ANTON KOLIG, Seated Youth ("In the Morning") | 1919 © Leopold Museum, Wien | Leopold Museum, Vienna © Bildrecht, Wien, 2016

FROM EXPRESSIONISM TO NEW OBJECTIVITY

“I went by way of Klimt until March. Today I believe I am someone entirely different.” This statement by twenty-year-old Egon Schiele could well have been said by other artists of his generation. Schiele’s first solo exhibition at the Miethke Gallery in the spring of 1911, as well as the sensational presentation of Oskar Kokoschka’s work at the 1908 Kunstschau, marked the emergence of new modes of expression in Viennese painting. These were not subversive steps; rather, starting in 1910 the Klimt-esque aesthetic was progressively and collectively elaborated upon and over time translated into a more visual, ecstatic, and distorted modality.
The year 1918 brought not only the collapse of the Habsburg Empire itself, but also, through the tragic deaths of artistic innovators Gustav Klimt, Egon Schiele, Koloman Moser, and Otto Wagner, Vienna’s loss of radiance as an art metropolis. At this time Kokoschka, who had been badly wounded in the war, stayed in Dresden and, until the 1930s, returned only sporadically to the city of his early successes. The art scene increasingly took hold in the federal states of the young republic, but also in South Tyrol, where Albin Egger-Lienz created his monumental late works.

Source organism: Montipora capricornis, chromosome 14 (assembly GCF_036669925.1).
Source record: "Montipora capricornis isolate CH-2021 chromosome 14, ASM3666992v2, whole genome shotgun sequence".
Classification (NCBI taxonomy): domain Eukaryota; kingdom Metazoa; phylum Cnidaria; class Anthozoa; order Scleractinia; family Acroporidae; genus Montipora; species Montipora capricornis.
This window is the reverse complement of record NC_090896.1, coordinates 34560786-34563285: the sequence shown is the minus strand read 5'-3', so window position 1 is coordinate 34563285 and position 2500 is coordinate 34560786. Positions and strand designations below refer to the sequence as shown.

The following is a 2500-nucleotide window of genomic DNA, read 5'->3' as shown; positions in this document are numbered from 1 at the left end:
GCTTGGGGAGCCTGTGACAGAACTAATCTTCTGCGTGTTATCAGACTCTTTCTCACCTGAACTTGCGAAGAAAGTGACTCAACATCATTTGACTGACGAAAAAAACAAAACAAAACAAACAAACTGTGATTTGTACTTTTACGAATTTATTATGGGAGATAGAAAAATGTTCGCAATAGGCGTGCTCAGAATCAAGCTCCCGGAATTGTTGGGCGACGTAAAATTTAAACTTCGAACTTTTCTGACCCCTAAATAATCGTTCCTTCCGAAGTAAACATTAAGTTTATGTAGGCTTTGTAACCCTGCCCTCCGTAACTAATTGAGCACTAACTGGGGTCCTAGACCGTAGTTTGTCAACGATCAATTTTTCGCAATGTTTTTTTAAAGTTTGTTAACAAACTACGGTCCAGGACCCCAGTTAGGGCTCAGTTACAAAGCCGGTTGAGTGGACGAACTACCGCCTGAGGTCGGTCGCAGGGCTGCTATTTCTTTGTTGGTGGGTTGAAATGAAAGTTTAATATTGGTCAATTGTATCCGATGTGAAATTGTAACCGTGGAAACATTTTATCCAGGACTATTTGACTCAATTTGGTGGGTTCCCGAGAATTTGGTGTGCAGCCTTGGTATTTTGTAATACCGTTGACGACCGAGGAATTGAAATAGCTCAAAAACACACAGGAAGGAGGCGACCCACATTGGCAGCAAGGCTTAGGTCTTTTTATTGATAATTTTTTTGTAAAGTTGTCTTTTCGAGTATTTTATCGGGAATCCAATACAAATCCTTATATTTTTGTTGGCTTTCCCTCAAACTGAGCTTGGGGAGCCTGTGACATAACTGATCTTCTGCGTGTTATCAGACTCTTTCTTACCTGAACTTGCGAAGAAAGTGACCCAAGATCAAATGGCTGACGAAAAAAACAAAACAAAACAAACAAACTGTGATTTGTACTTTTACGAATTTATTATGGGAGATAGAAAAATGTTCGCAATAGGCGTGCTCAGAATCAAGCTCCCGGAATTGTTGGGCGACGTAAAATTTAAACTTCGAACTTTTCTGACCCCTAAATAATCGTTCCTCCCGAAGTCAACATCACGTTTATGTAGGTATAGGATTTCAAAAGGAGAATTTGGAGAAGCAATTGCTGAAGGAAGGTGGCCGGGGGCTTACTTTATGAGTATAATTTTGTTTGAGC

The often-fragile economic conditions and political upheavals of the interwar period were in certain instances reflected in the art of the time. Escapist perspectives served as an alternative to engaged art, pushing concerns of style to the foreground. Relapses into Czech Cubism, an increased interest in Cézanne, and compositional borrowings from the Baroque can be observed, especially in the early 1920s. Anton Kolig, a Carinthian-by-choice and the main representative of the Nötsch Circle, devoted himself to the interface between homoeroticism and the mythical transfiguration of the motif of the male nude. Otto Rudolf Schatz, from Vienna, and Rudolf Wacker, from Vorarlberg, took a different path, using meticulous brushstrokes reminiscent of the old masters to explore the dark abysses of the unsettled individual. The Leopold collection’s possession of major works by Anton Faistauer, Herbert Boeck, and Josef Dobrowsky complete the picture of diversified art production in the interwar period.

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